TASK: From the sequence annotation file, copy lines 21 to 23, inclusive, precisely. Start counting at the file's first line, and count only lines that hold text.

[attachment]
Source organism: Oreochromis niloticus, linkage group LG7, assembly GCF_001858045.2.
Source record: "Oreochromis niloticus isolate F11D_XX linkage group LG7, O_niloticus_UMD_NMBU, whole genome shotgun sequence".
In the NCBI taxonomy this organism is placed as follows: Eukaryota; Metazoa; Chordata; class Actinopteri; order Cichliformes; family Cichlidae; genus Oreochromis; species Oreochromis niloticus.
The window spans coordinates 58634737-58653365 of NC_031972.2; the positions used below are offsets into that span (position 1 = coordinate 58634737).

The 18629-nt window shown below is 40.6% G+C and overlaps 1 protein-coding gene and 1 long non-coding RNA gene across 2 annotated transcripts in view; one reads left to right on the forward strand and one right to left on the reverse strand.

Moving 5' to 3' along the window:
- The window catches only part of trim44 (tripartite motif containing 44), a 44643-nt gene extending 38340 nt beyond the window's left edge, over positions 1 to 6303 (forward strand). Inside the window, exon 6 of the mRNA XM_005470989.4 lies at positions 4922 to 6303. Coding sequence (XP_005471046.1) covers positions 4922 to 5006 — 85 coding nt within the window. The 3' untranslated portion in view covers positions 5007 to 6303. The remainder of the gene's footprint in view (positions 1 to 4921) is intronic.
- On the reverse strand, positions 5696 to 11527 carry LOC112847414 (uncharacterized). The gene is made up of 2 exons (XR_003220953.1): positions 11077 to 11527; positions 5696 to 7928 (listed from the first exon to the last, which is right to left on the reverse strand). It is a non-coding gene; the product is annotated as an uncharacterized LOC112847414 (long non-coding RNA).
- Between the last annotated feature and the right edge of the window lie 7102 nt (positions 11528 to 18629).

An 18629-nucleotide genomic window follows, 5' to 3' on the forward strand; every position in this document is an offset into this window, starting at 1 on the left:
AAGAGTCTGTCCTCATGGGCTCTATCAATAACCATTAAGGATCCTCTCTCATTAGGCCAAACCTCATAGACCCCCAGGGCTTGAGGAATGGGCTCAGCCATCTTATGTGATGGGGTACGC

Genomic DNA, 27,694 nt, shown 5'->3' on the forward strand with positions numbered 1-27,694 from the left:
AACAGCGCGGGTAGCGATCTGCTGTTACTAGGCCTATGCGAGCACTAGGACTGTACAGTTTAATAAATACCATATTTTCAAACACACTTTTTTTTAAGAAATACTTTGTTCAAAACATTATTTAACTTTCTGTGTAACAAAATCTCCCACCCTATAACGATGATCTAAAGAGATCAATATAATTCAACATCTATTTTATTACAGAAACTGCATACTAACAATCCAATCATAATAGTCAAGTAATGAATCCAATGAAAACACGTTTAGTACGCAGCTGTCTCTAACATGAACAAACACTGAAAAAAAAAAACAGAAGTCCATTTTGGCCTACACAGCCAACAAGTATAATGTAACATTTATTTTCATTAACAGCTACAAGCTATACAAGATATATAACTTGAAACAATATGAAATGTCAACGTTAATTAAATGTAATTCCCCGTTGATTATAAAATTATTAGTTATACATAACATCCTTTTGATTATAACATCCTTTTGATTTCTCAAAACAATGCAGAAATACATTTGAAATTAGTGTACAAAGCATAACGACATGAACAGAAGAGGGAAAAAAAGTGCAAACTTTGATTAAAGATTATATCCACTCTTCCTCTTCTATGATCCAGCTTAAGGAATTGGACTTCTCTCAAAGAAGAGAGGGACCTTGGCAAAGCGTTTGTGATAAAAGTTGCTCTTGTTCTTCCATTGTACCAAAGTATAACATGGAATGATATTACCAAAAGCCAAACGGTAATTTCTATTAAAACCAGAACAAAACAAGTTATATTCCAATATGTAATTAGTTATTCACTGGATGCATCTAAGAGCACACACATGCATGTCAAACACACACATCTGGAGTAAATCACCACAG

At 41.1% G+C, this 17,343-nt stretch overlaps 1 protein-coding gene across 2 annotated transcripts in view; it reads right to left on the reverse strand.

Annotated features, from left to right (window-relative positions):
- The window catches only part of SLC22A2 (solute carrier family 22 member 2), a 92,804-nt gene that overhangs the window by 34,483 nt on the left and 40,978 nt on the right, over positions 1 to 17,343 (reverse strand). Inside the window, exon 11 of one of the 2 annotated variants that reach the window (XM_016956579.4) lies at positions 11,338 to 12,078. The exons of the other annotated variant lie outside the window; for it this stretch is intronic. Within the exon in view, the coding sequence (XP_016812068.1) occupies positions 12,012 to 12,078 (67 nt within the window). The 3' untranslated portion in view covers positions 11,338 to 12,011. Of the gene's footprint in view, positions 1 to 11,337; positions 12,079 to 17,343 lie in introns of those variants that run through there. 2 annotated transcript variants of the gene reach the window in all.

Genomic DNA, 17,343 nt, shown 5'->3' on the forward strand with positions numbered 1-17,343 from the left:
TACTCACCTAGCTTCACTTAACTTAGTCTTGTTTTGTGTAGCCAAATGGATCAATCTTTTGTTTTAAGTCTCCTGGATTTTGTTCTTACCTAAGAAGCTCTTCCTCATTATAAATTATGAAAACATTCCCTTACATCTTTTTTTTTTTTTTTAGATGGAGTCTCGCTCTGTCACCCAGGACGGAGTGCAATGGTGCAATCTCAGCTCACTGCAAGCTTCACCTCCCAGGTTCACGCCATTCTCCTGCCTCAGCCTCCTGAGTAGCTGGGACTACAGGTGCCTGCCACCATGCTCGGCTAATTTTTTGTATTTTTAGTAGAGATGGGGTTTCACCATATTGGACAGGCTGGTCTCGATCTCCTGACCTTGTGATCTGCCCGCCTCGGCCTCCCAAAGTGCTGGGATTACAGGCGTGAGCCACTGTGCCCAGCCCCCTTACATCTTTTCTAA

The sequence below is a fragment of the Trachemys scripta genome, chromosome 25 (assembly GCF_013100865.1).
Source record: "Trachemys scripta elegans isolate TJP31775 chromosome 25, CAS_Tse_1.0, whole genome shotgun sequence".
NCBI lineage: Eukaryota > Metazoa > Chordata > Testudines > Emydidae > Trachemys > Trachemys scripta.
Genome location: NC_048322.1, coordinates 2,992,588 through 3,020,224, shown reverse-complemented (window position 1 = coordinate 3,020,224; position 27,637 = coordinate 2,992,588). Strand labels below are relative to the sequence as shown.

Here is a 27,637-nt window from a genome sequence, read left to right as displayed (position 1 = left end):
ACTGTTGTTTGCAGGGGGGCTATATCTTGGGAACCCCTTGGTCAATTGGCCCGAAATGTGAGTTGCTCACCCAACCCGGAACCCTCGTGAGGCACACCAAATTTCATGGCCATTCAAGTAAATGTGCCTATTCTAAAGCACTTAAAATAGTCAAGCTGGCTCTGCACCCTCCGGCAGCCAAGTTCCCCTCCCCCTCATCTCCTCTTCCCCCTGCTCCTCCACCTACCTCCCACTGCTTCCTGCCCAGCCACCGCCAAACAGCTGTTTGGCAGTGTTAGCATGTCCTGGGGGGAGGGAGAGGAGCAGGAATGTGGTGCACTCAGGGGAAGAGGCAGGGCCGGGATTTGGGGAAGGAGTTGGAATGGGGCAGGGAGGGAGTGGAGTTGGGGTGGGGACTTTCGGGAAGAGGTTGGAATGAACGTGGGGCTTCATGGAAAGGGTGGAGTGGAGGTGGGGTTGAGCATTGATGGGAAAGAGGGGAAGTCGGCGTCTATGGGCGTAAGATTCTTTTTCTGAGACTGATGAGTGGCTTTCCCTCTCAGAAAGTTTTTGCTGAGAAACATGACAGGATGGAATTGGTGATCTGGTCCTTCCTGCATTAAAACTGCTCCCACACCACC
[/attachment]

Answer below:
NCBI lineage: Eukaryota > Metazoa > Chordata > Testudines > Emydidae > Trachemys > Trachemys scripta.
Genome location: NC_048322.1, coordinates 2,992,588 through 3,020,224, shown reverse-complemented (window position 1 = coordinate 3,020,224; position 27,637 = coordinate 2,992,588). Strand labels below are relative to the sequence as shown.

Here is a 27,637-nt window from a genome sequence, read left to right as displayed (position 1 = left end):